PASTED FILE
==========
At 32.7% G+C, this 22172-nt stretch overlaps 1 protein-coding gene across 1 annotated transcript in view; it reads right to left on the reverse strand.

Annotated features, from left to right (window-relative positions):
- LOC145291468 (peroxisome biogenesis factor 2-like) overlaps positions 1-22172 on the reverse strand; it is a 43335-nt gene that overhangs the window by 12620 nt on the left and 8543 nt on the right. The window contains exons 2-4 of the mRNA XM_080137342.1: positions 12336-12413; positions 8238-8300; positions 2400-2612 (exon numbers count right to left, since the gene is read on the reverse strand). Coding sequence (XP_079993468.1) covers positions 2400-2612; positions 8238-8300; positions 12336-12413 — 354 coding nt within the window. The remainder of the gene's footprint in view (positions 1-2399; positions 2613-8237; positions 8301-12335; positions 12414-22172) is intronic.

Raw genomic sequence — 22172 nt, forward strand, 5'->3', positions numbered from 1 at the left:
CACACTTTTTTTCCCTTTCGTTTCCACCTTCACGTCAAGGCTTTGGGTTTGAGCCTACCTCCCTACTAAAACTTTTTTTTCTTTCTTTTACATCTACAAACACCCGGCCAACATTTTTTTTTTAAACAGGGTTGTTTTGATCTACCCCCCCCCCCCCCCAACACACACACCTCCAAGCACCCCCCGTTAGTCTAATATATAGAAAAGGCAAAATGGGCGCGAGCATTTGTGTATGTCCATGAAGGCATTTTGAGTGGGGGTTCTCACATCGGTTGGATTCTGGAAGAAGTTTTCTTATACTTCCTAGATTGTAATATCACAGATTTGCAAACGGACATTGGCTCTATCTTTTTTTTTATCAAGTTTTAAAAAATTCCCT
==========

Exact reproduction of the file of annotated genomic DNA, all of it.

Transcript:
At 32.7% G+C, this 22172-nt stretch overlaps 1 protein-coding gene across 1 annotated transcript in view; it reads right to left on the reverse strand.

Annotated features, from left to right (window-relative positions):
- LOC145291468 (peroxisome biogenesis factor 2-like) overlaps positions 1-22172 on the reverse strand; it is a 43335-nt gene that overhangs the window by 12620 nt on the left and 8543 nt on the right. The window contains exons 2-4 of the mRNA XM_080137342.1: positions 12336-12413; positions 8238-8300; positions 2400-2612 (exon numbers count right to left, since the gene is read on the reverse strand). Coding sequence (XP_079993468.1) covers positions 2400-2612; positions 8238-8300; positions 12336-12413 — 354 coding nt within the window. The remainder of the gene's footprint in view (positions 1-2399; positions 2613-8237; positions 8301-12335; positions 12414-22172) is intronic.

Raw genomic sequence — 22172 nt, forward strand, 5'->3', positions numbered from 1 at the left:
CACACTTTTTTTCCCTTTCGTTTCCACCTTCACGTCAAGGCTTTGGGTTTGAGCCTACCTCCCTACTAAAACTTTTTTTTCTTTCTTTTACATCTACAAACACCCGGCCAACATTTTTTTTTTAAACAGGGTTGTTTTGATCTACCCCCCCCCCCCCCCAACACACACACCTCCAAGCACCCCCCGTTAGTCTAATATATAGAAAAGGCAAAATGGGCGCGAGCATTTGTGTATGTCCATGAAGGCATTTTGAGTGGGGGTTCTCACATCGGTTGGATTCTGGAAGAAGTTTTCTTATACTTCCTAGATTGTAATATCACAGATTTGCAAACGGACATTGGCTCTATCTTTTTTTTTATCAAGTTTTAAAAAATTCCCT